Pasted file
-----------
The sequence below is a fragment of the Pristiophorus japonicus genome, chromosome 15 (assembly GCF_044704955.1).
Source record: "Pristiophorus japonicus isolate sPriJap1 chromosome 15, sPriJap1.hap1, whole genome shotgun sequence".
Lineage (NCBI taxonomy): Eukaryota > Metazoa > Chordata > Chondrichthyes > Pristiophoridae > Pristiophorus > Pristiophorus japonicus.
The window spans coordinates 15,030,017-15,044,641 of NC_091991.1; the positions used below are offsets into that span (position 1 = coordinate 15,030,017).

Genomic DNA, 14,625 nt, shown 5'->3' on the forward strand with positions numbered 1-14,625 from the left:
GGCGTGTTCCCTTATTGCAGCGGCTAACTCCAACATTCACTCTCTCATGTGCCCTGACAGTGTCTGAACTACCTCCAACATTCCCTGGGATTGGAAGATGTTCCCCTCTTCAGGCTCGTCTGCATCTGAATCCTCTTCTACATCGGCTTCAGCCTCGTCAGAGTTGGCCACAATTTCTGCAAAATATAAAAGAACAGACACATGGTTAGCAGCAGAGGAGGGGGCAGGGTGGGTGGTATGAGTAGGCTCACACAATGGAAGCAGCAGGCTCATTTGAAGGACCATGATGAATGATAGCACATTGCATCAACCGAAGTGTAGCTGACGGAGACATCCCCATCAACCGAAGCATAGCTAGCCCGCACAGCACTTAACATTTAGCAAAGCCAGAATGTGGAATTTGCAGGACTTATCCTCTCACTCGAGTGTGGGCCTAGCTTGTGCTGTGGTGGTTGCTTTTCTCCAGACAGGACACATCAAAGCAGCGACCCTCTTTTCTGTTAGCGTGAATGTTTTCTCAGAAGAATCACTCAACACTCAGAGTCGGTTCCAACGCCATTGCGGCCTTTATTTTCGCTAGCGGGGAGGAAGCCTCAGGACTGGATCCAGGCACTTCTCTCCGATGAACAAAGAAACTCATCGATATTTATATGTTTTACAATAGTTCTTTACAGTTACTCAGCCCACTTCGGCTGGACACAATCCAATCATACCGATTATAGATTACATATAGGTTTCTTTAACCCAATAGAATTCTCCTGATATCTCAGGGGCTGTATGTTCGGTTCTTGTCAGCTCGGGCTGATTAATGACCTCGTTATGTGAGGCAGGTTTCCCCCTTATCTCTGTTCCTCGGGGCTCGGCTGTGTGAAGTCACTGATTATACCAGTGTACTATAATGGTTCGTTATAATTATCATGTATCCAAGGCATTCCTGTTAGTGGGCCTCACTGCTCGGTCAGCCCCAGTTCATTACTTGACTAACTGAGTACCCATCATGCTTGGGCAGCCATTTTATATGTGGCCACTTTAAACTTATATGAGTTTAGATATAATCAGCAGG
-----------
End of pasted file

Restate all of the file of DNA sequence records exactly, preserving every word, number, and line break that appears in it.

The sequence below is a fragment of the Pristiophorus japonicus genome, chromosome 15 (assembly GCF_044704955.1).
Source record: "Pristiophorus japonicus isolate sPriJap1 chromosome 15, sPriJap1.hap1, whole genome shotgun sequence".
Lineage (NCBI taxonomy): Eukaryota > Metazoa > Chordata > Chondrichthyes > Pristiophoridae > Pristiophorus > Pristiophorus japonicus.
The window spans coordinates 15,030,017-15,044,641 of NC_091991.1; the positions used below are offsets into that span (position 1 = coordinate 15,030,017).

Genomic DNA, 14,625 nt, shown 5'->3' on the forward strand with positions numbered 1-14,625 from the left:
GGCGTGTTCCCTTATTGCAGCGGCTAACTCCAACATTCACTCTCTCATGTGCCCTGACAGTGTCTGAACTACCTCCAACATTCCCTGGGATTGGAAGATGTTCCCCTCTTCAGGCTCGTCTGCATCTGAATCCTCTTCTACATCGGCTTCAGCCTCGTCAGAGTTGGCCACAATTTCTGCAAAATATAAAAGAACAGACACATGGTTAGCAGCAGAGGAGGGGGCAGGGTGGGTGGTATGAGTAGGCTCACACAATGGAAGCAGCAGGCTCATTTGAAGGACCATGATGAATGATAGCACATTGCATCAACCGAAGTGTAGCTGACGGAGACATCCCCATCAACCGAAGCATAGCTAGCCCGCACAGCACTTAACATTTAGCAAAGCCAGAATGTGGAATTTGCAGGACTTATCCTCTCACTCGAGTGTGGGCCTAGCTTGTGCTGTGGTGGTTGCTTTTCTCCAGACAGGACACATCAAAGCAGCGACCCTCTTTTCTGTTAGCGTGAATGTTTTCTCAGAAGAATCACTCAACACTCAGAGTCGGTTCCAACGCCATTGCGGCCTTTATTTTCGCTAGCGGGGAGGAAGCCTCAGGACTGGATCCAGGCACTTCTCTCCGATGAACAAAGAAACTCATCGATATTTATATGTTTTACAATAGTTCTTTACAGTTACTCAGCCCACTTCGGCTGGACACAATCCAATCATACCGATTATAGATTACATATAGGTTTCTTTAACCCAATAGAATTCTCCTGATATCTCAGGGGCTGTATGTTCGGTTCTTGTCAGCTCGGGCTGATTAATGACCTCGTTATGTGAGGCAGGTTTCCCCCTTATCTCTGTTCCTCGGGGCTCGGCTGTGTGAAGTCACTGATTATACCAGTGTACTATAATGGTTCGTTATAATTATCATGTATCCAAGGCATTCCTGTTAGTGGGCCTCACTGCTCGGTCAGCCCCAGTTCATTACTTGACTAACTGAGTACCCATCATGCTTGGGCAGCCATTTTATATGTGGCCACTTTAAACTTATATGAGTTTAGATATAATCAGCAGG